11. You would think this if you didn't consult the spacetime interval in which $$s^{2} = (ct)^{2} - x^{2} = (c\tau)^{2}$$. NOTE that the traveler happens to have a longer path through spacetime and together with the objectively long path they traveled in space some of that distance in SPACETIME that they happened to traverse has some of that temporal component eaten up by the distance they traveled. The spacetime interval for the person at rest is: $\tau = t_{person at rest}$ For the twin who (because he was non-inertial) was objectively traveling a longer path through spacetime they started and ended the journey at the same spot yielding in terms of the rest frame time $$\tau$$ or it took $$\tau$$ time for them to leave then come back: $(c\tau)^{2} = (ct_{traveler})^{2} + x^{2}$ They traveled objectively some certain distance $$x$$ and using your knowledge of pythagorean theorem you notice that the length of the one side (the time by the traveler) couldn't exceed the length of the two others. Objectively given they traveled away there was no way the time of the traveler could in fact exceed or even equal that of the time given by the clock at rest if it must abide by special relativity and likewise the spacetime interval. $t_{traveler} \neq \tau$ @joigus Did I do this right? Always bound to come across somebody like this on any forum. . .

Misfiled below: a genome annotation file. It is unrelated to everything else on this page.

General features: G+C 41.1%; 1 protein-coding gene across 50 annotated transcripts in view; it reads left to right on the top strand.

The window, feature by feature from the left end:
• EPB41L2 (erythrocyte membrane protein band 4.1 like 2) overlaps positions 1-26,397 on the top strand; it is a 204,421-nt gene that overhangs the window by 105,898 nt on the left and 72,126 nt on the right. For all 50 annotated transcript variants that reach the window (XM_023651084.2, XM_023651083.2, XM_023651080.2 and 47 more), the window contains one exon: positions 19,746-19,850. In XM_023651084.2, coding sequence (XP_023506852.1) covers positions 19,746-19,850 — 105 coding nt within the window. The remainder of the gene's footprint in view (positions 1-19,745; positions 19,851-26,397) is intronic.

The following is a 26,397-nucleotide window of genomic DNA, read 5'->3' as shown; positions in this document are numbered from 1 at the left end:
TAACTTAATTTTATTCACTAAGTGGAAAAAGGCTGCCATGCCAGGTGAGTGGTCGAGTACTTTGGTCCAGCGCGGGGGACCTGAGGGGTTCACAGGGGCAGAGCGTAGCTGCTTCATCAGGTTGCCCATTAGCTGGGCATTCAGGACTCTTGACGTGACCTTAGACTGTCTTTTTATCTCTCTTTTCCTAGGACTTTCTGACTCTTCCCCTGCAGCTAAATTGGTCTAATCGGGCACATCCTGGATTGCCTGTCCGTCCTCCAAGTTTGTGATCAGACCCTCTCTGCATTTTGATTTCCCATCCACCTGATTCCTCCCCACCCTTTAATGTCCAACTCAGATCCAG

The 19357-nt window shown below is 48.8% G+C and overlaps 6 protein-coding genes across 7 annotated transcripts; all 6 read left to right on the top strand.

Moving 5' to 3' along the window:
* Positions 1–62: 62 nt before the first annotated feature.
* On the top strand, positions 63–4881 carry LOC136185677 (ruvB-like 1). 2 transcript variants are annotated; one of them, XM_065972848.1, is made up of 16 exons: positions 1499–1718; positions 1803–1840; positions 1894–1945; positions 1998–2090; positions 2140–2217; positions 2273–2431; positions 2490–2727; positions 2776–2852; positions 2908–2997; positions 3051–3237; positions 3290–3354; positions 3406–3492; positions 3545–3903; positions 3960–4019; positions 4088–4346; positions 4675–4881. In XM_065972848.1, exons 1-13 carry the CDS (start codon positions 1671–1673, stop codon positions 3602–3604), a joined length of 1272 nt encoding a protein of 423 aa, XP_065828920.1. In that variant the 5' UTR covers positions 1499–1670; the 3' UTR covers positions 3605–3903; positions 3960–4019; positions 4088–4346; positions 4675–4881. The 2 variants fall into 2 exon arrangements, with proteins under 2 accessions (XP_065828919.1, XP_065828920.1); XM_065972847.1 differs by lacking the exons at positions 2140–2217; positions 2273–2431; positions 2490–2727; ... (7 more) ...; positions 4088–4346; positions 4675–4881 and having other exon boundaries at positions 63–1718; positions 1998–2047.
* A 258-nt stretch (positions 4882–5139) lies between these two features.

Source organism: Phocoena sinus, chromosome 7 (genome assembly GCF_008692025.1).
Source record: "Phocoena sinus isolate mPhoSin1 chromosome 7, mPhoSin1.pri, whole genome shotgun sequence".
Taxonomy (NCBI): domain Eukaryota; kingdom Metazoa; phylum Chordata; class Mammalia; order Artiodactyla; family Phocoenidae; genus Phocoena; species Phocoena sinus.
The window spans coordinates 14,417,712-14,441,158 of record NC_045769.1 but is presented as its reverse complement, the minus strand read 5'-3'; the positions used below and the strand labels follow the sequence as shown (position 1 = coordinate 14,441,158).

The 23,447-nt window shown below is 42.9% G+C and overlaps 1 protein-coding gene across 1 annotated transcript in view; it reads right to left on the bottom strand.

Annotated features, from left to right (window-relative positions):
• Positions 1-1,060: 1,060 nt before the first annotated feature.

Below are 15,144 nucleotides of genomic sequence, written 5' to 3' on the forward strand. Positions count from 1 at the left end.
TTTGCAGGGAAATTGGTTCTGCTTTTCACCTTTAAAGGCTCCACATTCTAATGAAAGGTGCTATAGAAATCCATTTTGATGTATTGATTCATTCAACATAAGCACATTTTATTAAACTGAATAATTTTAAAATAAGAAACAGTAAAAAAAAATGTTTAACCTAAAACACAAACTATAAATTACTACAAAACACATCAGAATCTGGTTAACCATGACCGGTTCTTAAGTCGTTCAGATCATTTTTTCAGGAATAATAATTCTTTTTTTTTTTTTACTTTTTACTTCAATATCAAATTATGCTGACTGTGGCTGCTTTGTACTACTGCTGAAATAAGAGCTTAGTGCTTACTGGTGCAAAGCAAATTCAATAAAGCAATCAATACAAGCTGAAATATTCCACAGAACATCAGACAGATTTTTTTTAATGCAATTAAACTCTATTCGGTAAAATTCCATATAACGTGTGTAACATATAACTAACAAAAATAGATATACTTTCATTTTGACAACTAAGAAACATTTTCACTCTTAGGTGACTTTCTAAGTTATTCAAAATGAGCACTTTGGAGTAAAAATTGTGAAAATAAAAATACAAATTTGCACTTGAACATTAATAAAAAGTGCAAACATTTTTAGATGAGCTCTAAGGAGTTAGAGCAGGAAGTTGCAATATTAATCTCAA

12. The arm does look smaller or larger depending on your perspective. . . but if you actually made a measurement and sent a light beam (or a radio signal or even used a measuring rod that was at rest with respect to your arm) you would happen to find the length had remained unchanged in BOTH situations. So. . . no length contraction. . . bad analogy. When you talk about the laws of perspective being independent of Relativity note the difference between what a camera or perhaps even a human being could potentially see and what kind of raw measurements we could make in which these sort of perceptual effects wouldn't come into it. You get the SAME PERCEPTUAL effects in CLASSICAL PHYSICS and we rightly so do not designate them as actual length changes but this is because of the specific collection of dynamical/kinematical laws we are assuming to then analyze this. The same is in special relativity in which length contraction is usually treated as the sort of frame dependent observation that is consistent with Lorentzian transformations while what you would see is (c) instead of (b) so you CANNOT go off of pure visual observations so to speak to find this contraction but you would measurably notice it in special relativity, Not only that. . . are you just going to ignore the meat of my previous posts. . . anything to say. . . the laws of optics are not ignored in special relativity rather they are amended yielding the above image (c) rather than the classical optical image (e). If you desire to chalk it up to CLASSICAL OPTICS then please be my guest and explain how this can be the case that in special relativity we seem to measure/record lengths as being shorter when in reality they are not supposed to be but we measure them as. Further, there isn't entirely something wrong with the philosophical question of whether it's the dynamical laws that give rise to or are fundamental to the kinematical ones or vice versa as other philosophers in spacetime philosophy have claimed that dynamical symmetries must be symmetries of spacetime. Dissenters have argued that we should flip the arrow of explanation from the kinematically explaining dynamical laws (spacetime structure -> dynamical laws) to seeing them as rather fundamental (dynamical laws -> spacetime structure). The question then of whether the Lorentz length contraction is more real in one perspective or the other one isn't really a question that would get a wrong answer in this situation as if we emphasized dynamical considerations then the objects from other perspectives do contract seemingly (dynamical laws require us to measure them as shortened) or it's the spacetime structure that results in our. . . wait for it. . . length measurements to result in being shorter. In either situation it wouldn't be any less real or entirely more perceptual.